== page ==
Authors Talk: Benjamin Soileau
Today we are pleased to feature Benjamin Soileau as our Authors Talk series contributor. With jazzy Louisiana music playing lightly in the background, Ms. Kennedy Soileau—Benjamin’s wife, first reader, and editor—interviews Benjamin about his writing process and recent fiction piece, “What Paul Would Do,” published in SR’s Issue 23.
Benjamin explains that the idea for his short story stemmed from an old family memory: one where his father would send Benjamin and his little brother outside into the garden with a jar and list of bugs to catch for some pocket change. From here, writing “What Paul Would Do” came naturally, unlike some of Benjamin’s other stories. However, he explains that the biggest challenge in writing “What Paul Would Do” was working with the interrupted grief in Gayle’s character. In reflecting on Gayle, Benjamin notices nearly all of the characters in his story grapple with “a grief interrupted.”
Kennedy remarks that she finds the protagonist’s simultaneous likability and reprehensible action to be an interesting “balance act.” To this, Benjamin acknowledges, “We’re all capable of terrible things. Just like, you know, we’re capable of good things. Terrible. Beautiful. We’re all mixed up.”
Benjamin and his wife also take time to discuss the way he captures cajun-style dialogue and story structure with his language. Although some of his inspiration may have come from Joel Chandler Harris’ Uncle Remus stories or Roald Dahl’s “Lamb to the Slaughter” (which he read around the time he composed “What Paul Would Do”), Benjamin explains that his ability to construct the voices in his stories comes from listening to the family voices in his grandmother’s kitchen who “spoke French half the time.” He believes this particular voice is dying while the “land is slipping away” and “the culture, of course, is going with it.”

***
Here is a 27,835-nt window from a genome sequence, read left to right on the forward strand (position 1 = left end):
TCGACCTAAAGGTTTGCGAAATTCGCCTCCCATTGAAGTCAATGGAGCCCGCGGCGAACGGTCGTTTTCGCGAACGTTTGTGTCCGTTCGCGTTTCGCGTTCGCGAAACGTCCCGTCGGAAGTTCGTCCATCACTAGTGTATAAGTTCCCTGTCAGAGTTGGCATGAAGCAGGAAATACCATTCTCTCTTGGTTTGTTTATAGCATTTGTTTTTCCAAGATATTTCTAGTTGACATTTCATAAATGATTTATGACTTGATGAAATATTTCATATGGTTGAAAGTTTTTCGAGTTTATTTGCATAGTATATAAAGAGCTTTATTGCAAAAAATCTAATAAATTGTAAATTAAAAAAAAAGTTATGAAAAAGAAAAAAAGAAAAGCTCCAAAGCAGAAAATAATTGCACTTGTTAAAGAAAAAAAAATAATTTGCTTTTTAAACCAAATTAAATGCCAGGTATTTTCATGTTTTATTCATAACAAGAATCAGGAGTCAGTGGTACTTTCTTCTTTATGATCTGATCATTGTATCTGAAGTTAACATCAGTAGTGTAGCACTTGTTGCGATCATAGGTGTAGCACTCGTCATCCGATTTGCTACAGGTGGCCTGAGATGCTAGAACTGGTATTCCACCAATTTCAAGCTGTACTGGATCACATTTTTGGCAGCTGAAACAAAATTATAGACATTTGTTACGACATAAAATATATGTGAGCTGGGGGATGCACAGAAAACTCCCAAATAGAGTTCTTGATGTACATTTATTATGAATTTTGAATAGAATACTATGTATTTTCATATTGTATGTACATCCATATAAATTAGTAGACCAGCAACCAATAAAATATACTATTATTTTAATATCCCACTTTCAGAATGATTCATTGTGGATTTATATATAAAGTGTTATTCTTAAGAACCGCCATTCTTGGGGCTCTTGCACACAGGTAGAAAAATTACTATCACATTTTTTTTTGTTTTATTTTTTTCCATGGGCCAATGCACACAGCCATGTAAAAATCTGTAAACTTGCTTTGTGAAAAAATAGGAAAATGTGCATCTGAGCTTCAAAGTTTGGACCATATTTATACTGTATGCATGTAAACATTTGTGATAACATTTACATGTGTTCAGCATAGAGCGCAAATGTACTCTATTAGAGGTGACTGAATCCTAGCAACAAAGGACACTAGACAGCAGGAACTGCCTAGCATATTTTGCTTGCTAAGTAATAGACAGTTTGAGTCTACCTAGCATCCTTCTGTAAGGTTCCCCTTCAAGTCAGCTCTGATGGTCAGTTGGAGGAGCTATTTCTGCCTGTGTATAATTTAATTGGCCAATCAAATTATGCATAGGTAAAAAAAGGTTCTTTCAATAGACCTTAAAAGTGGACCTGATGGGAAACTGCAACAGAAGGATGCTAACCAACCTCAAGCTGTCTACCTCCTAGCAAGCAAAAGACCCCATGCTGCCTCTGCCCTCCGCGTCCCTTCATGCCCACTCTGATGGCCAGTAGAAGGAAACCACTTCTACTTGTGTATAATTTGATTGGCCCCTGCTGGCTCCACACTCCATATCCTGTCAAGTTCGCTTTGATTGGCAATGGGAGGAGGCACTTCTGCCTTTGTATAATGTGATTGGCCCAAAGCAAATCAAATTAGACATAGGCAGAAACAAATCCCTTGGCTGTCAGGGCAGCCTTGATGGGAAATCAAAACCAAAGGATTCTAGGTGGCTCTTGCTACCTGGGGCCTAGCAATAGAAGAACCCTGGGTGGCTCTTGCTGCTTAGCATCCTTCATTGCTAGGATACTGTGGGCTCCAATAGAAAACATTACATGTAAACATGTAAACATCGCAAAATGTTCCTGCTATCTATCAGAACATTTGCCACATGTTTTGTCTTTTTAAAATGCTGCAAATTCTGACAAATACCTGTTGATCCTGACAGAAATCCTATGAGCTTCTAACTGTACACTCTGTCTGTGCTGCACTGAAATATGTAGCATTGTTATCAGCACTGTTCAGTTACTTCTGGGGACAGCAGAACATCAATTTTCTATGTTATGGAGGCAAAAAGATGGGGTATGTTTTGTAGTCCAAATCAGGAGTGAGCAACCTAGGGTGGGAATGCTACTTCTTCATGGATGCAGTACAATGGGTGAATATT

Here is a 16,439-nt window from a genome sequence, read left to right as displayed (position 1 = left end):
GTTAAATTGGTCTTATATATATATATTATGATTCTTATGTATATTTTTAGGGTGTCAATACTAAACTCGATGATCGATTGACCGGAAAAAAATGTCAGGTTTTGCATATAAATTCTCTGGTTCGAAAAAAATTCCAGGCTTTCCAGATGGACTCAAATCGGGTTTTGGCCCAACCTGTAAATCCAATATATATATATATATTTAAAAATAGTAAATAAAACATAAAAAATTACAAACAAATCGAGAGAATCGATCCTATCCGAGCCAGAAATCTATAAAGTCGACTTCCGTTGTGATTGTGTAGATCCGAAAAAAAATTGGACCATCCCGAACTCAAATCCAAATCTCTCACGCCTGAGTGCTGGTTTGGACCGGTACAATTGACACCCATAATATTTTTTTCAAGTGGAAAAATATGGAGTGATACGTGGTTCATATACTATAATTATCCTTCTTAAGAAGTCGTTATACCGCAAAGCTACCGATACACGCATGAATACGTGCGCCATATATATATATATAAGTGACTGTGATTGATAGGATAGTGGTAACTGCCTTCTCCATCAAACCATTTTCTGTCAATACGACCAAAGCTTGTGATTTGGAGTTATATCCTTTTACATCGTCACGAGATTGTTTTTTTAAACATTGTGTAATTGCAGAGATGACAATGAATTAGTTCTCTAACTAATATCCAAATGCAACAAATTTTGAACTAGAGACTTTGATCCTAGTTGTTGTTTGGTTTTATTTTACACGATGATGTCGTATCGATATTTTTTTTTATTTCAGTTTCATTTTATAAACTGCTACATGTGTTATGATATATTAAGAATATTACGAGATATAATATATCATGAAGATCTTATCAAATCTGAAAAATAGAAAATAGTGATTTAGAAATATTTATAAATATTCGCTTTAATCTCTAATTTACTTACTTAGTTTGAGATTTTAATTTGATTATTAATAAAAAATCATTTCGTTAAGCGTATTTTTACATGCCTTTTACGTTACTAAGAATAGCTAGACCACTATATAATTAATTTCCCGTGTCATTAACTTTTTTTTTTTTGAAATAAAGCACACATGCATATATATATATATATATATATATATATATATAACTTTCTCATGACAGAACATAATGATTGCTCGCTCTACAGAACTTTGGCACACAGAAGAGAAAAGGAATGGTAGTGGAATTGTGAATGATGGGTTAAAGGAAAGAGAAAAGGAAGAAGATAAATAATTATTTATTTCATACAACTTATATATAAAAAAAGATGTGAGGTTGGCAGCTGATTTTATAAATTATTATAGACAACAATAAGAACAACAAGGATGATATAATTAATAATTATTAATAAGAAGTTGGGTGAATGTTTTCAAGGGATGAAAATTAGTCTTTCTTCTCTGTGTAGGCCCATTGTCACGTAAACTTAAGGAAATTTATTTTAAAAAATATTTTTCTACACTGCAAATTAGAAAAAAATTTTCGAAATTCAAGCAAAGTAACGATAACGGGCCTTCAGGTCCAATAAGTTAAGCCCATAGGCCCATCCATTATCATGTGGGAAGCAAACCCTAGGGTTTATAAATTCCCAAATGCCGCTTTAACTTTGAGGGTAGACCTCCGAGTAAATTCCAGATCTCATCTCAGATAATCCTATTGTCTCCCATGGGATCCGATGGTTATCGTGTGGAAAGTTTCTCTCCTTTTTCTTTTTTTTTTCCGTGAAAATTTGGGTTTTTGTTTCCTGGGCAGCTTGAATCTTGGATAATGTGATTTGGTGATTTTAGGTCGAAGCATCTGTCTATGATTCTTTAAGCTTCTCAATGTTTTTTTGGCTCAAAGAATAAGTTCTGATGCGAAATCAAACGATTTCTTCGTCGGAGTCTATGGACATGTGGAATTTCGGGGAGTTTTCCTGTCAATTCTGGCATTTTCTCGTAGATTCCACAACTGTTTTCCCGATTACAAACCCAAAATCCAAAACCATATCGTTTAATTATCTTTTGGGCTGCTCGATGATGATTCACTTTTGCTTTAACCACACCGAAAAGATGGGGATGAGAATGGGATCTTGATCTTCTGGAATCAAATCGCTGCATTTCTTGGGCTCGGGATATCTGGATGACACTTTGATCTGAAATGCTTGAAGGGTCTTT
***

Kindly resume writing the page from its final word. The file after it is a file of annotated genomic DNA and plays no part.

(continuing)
Benjamin and Kennedy also consider their unique relationship, with Benjamin acting as a writer and husband and Kennedy acting as his editor and wife. Benjamin mentions the challenges of this editing process, but he notices it gives him someone to write for and impress. Kennedy explains how their relationship dynamic switches to a writer-editor relationship during this editing phase. While she feels apologetic about marking up his story with a red pen, she likes to see how the stories change between the first and last drafts. Benjamin concludes, laughing “They usually do [change], quite a bit. I wish they’d change a lot quicker.”
You can read Benjamin’s work, “What Paul Would Do,” in Issue 23 of Superstition Review.